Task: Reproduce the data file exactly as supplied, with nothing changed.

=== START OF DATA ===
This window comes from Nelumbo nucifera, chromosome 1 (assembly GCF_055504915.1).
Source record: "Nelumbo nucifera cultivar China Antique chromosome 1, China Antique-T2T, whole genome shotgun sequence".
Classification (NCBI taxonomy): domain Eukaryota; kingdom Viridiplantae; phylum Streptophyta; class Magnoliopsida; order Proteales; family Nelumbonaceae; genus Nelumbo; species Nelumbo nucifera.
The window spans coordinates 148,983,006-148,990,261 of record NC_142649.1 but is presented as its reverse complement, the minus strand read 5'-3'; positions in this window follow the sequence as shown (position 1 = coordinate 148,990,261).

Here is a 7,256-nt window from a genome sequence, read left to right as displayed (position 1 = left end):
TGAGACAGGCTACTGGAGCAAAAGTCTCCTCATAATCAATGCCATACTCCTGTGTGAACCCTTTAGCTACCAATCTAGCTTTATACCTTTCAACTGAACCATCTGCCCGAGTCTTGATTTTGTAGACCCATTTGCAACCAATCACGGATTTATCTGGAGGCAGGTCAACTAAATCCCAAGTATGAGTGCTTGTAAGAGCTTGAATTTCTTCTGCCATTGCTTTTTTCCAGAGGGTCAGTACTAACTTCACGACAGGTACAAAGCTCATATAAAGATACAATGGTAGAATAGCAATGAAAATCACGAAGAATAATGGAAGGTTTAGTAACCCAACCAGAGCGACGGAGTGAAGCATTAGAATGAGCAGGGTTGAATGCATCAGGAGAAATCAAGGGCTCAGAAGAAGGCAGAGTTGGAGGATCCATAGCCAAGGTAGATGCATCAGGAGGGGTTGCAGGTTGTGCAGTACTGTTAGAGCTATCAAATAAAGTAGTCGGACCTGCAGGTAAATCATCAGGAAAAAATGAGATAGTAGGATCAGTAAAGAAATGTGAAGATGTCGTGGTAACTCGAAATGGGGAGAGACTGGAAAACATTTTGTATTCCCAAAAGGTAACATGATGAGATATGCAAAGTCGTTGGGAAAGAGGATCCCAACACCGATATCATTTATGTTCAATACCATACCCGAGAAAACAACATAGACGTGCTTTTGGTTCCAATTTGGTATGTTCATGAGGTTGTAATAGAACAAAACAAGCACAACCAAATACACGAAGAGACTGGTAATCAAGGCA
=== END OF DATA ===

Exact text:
This window comes from Nelumbo nucifera, chromosome 1 (assembly GCF_055504915.1).
Source record: "Nelumbo nucifera cultivar China Antique chromosome 1, China Antique-T2T, whole genome shotgun sequence".
Classification (NCBI taxonomy): domain Eukaryota; kingdom Viridiplantae; phylum Streptophyta; class Magnoliopsida; order Proteales; family Nelumbonaceae; genus Nelumbo; species Nelumbo nucifera.
The window spans coordinates 148,983,006-148,990,261 of record NC_142649.1 but is presented as its reverse complement, the minus strand read 5'-3'; positions in this window follow the sequence as shown (position 1 = coordinate 148,990,261).

Here is a 7,256-nt window from a genome sequence, read left to right as displayed (position 1 = left end):
TGAGACAGGCTACTGGAGCAAAAGTCTCCTCATAATCAATGCCATACTCCTGTGTGAACCCTTTAGCTACCAATCTAGCTTTATACCTTTCAACTGAACCATCTGCCCGAGTCTTGATTTTGTAGACCCATTTGCAACCAATCACGGATTTATCTGGAGGCAGGTCAACTAAATCCCAAGTATGAGTGCTTGTAAGAGCTTGAATTTCTTCTGCCATTGCTTTTTTCCAGAGGGTCAGTACTAACTTCACGACAGGTACAAAGCTCATATAAAGATACAATGGTAGAATAGCAATGAAAATCACGAAGAATAATGGAAGGTTTAGTAACCCAACCAGAGCGACGGAGTGAAGCATTAGAATGAGCAGGGTTGAATGCATCAGGAGAAATCAAGGGCTCAGAAGAAGGCAGAGTTGGAGGATCCATAGCCAAGGTAGATGCATCAGGAGGGGTTGCAGGTTGTGCAGTACTGTTAGAGCTATCAAATAAAGTAGTCGGACCTGCAGGTAAATCATCAGGAAAAAATGAGATAGTAGGATCAGTAAAGAAATGTGAAGATGTCGTGGTAACTCGAAATGGGGAGAGACTGGAAAACATTTTGTATTCCCAAAAGGTAACATGATGAGATATGCAAAGTCGTTGGGAAAGAGGATCCCAACACCGATATCATTTATGTTCAATACCATACCCGAGAAAACAACATAGACGTGCTTTTGGTTCCAATTTGGTATGTTCATGAGGTTGTAATAGAACAAAACAAGCACAACCAAATACACGAAGAGACTGGTAATCAAGGCA